SINGAPORE - Three men aged between 24 and 34 have been arrested for credit-for-sex scams costing victims a total of $88,000, the police said in a statement on Monday (July 10).
The men, believed to be Singaporeans, will be charged for intentionally assisting a foreign scam syndicate to transfer its benefits from criminal conduct.
The three men arrested were involved in several cases reported between April and June this year. They instructed victims to transfer cash to local bank accounts as deposits.
They then used the cash to buy Alipay credits and iTunes gift cards, which they subsequently transferred to the syndicate online.
The trio laundered at least $88,000 in criminal proceeds.
Anyone convicted of money laundering offences in which they let criminal groups use their bank accounts for money laundering can be jailed up to 10 years and/or fined up to $500,000.
Credit-for-sex scams have cheated victims out of more than $762,000 in the first five months of 2017, with at least 269 reports made.
In these scams, men pose as attractive women and befriend male victims on social media platforms such as WeChat.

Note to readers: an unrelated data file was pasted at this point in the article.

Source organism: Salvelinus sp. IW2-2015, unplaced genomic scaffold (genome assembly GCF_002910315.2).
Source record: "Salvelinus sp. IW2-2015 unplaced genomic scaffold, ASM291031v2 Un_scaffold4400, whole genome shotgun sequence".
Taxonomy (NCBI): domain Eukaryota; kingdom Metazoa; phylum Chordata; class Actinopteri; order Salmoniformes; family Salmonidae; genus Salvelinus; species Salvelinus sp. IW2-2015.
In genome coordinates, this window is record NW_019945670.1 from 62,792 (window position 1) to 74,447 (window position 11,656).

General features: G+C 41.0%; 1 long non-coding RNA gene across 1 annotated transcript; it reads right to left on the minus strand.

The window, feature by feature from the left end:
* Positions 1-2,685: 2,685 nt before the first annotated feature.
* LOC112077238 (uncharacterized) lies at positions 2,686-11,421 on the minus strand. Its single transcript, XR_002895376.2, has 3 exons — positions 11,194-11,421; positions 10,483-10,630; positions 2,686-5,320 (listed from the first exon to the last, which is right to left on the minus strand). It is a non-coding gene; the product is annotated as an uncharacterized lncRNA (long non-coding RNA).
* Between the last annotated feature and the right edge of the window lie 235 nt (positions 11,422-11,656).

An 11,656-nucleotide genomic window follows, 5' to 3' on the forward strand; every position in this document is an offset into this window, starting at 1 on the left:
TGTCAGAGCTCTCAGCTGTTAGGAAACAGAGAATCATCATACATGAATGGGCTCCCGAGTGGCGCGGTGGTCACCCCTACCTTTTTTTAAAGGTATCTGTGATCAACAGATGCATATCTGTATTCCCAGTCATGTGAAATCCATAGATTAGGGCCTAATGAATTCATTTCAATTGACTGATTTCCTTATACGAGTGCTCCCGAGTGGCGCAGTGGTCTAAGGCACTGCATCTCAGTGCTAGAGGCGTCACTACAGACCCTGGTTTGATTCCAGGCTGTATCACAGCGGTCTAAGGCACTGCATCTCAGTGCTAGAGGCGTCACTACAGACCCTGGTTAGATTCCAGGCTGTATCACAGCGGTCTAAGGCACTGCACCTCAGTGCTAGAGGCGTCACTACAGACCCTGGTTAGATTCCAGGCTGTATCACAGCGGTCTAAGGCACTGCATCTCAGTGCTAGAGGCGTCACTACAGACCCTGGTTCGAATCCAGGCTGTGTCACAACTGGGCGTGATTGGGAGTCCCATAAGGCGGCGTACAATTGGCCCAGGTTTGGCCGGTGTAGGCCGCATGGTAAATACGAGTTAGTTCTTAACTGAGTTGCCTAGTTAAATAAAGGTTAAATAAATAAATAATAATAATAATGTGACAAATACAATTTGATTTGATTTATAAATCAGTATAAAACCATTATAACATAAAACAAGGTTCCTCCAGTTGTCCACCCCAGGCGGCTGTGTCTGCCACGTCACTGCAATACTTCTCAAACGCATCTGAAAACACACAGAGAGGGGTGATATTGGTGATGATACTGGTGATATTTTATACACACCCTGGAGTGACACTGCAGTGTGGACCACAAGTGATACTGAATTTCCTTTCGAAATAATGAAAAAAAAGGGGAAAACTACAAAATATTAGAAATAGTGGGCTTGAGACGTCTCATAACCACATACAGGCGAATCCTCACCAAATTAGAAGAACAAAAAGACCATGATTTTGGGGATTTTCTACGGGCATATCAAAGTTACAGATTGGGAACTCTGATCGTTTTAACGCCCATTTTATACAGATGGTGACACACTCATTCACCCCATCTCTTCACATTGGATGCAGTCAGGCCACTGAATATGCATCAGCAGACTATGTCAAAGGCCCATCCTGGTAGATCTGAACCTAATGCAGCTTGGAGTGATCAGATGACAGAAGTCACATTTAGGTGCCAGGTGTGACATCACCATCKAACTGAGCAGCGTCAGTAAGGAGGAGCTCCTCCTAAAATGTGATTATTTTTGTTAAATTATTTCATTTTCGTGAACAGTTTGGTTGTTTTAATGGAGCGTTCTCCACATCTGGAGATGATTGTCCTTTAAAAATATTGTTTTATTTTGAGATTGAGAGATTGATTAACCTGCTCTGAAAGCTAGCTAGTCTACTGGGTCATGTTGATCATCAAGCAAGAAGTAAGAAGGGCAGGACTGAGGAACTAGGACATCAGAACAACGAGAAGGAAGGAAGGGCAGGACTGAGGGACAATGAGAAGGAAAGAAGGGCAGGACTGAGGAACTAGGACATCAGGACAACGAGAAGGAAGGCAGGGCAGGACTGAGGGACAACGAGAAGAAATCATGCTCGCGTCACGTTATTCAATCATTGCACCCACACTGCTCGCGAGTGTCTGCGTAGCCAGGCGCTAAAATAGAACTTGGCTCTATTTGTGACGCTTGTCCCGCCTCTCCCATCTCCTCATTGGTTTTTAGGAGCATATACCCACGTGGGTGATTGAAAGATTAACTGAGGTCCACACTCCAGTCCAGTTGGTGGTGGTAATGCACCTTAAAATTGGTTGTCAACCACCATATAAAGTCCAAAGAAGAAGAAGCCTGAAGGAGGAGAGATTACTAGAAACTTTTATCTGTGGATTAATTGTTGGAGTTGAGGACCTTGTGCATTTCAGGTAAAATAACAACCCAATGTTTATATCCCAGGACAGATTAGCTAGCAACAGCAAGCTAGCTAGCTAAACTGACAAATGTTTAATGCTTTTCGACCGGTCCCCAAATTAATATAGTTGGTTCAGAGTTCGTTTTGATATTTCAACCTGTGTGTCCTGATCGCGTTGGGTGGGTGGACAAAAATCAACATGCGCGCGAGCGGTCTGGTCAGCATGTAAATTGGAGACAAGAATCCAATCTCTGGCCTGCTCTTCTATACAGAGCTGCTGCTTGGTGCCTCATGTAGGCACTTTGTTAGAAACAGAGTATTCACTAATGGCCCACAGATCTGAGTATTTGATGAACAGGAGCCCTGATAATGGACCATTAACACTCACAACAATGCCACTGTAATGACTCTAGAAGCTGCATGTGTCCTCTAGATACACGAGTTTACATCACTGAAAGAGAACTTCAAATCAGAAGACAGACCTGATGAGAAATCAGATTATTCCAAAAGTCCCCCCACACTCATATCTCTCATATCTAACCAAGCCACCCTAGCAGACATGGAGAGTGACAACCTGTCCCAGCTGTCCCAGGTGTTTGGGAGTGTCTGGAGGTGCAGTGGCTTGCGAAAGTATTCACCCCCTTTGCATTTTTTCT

They then ask victims to buy online shopping credits or gift cards at AXS machines or convenience stores, promising to meet, go on a date or offer sexual services.
After that, the scammers would instruct the victims to send images of receipts showing codes of the credits or cards to designated e-mail accounts so syndicates, based in various countries, can claim them.
In some instances, other syndicate members will contact the victims to ask for more payments.
The victims end up making multiple payments without meeting the women they supposedly befriended.
The police gave the following advice to help members of the public avoid falling victim to such scams:
- Be wary of strangers who befriend you online and offer sexual services;
- Do not provide personal details about yourself when engaging other Internet users;
- Do not share your payment receipts containing details such as PIN numbers with anyone;
- If you have any information relating to this scam, call the police hotline at 1800-255-0000, or dial 999 for urgent police assistance;
- Be especially wary when strangers ask to use your bank account to receive money from unknown sources, or to pass money to someone else through your account. Those who allow criminal groups to use their bank accounts could be assisting them to deal with their benefits from criminal conduct.